The Good News: Advanced Key Technology has dramatically increased vehicle safety…making it much more difficult for thieves to steal your car.
The Bad News: Losing your car keys costs much more for vehicles made after the mid 1990’s
It’s no longer a matter of going to a locksmith or hardware store for a $5 quick fix. Going to car dealer starts the replacement process with labor rates easily hitting $100 an hour. But it’s bound to happen sooner or later. When it does, you’ll likely find yourself in one of these 5 vehicle key categories:
- Basic Keys & Fob: Until the mid-to late-1990s…a basic key was the most common and had no unique technology security features. Copy these keys is easy for your local hardware store or a locksmith. A few buck and you’re out the door. It’s not necessary to even concern your self with a car dealership would be to get the automaker’s branding on the head of the key. An electronic key fob (aka: remote or transmitter) is the next step in complexity and is a vital part of the key set. A dealership may charge anywhere from $50-$90 (depending on it sophistication and maker). But…all fobs need to be programmed. That can range from “free” …to a half hour or more of labor at a car dealer. Sometimes you can find the programming information online…sometimes the vehicle’s owners manual tells you how to do it. Locksmiths also usually offer aftermarket fobs…as a (usually) cheaper alternative to the dealer.
- Transponder Keys: The next step in key technology evolution (post mid-late 1990s)…car makers began inserting a transponder chip in the plastic key head. It sends a signal to the ignition’s “immobilizer”. If the immobilizer doesn’t receive the correct unique signal (i.e. because the wrong key is in the ignition) …no go, no start. The shank of a transponder key is either: a) a basic key …or b) a laser-cut key. Regardless…the chip in the transponder key must be programmed before it’s able to start your vehicle. Dealerships have the necessary equipment for programming the key’s chip…again, anywhere from “free” to an hour of labor charges. Usually, locksmiths also have the chip programming equipment. If the transponder key & fob are an all-in-one unit… the price of the replacement key goes up and it becomes more difficult to avoid getting it anywhere other than a dealership. $200+ for the key & fob combo is not uncommon. Do you frequently lock your keys inside or in the trunk? One potential low-cost alternative for you is to order a basic key without the transponder. It will do everything but start the engine…but is a cheap backup for retrieving keys locked inside the vehicle. Saving money on the programming costs of having a third spare key is also possible. With two keys already in your possession…several carmakers allow you to program a third key on your own. First, a locksmith must cut this “emergency” key. Next…follow the procedure for programming it…often found in your owner’s manual…or instructions can also often be found online. Try this search term: “How to program a (insert your year, make, model) key”. [Also, watch the video above].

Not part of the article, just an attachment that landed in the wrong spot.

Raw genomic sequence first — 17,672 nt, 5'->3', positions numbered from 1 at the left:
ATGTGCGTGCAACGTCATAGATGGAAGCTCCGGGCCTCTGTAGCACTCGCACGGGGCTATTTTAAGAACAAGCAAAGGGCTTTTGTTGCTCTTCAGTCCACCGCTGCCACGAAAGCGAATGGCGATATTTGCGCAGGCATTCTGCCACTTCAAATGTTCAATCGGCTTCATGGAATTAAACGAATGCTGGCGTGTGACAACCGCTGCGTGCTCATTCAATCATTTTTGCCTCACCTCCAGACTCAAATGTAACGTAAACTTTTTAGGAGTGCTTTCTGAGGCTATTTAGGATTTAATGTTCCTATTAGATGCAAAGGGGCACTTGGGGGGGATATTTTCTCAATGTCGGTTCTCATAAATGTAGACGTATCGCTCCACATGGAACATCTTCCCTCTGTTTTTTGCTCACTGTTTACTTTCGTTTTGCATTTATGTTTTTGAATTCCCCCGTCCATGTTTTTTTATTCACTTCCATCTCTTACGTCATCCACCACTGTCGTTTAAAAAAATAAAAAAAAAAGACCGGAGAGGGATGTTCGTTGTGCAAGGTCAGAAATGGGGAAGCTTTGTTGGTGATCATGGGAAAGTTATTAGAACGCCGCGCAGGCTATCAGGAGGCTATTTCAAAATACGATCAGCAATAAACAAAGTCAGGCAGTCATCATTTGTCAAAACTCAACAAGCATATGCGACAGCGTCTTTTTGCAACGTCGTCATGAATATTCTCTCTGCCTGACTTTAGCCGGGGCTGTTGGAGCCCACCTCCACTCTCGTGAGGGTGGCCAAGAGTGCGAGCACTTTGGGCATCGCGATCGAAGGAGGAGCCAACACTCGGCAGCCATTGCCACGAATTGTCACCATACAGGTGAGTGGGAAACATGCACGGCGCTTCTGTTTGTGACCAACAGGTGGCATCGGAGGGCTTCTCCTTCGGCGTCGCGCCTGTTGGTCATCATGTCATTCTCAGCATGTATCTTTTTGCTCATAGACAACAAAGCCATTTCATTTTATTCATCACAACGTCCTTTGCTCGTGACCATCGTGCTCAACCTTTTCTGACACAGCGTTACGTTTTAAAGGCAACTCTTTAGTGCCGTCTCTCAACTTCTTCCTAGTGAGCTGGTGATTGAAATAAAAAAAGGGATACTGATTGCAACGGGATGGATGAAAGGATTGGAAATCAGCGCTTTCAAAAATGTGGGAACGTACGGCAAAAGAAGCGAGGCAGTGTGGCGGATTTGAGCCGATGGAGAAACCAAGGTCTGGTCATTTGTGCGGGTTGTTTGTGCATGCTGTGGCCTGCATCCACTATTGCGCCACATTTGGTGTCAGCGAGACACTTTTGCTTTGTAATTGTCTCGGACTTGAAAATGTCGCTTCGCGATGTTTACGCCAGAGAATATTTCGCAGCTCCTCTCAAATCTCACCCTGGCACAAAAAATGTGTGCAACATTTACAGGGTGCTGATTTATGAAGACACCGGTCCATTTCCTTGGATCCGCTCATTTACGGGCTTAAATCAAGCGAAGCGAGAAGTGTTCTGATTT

- Laser-Cut Keys: these differ from a basic key in that the shank is slightly thicker and has fewer carved-out grooves. Often nicknamed “sidewinder keys” because of the unique winding cut on the shank. Equipment necessary for cutting these keys is considerably more expensive than for cutting basic keys…and consequently are more difficult to find at locksmiths and hardware stores. The transponder chip is also a feature of laser-cut keys…and usually need to be programmed at the dealership or by a locksmith that is certified by the Associated Locksmiths of America (ALOA) preferably. Again, a thorough online search is always advisable.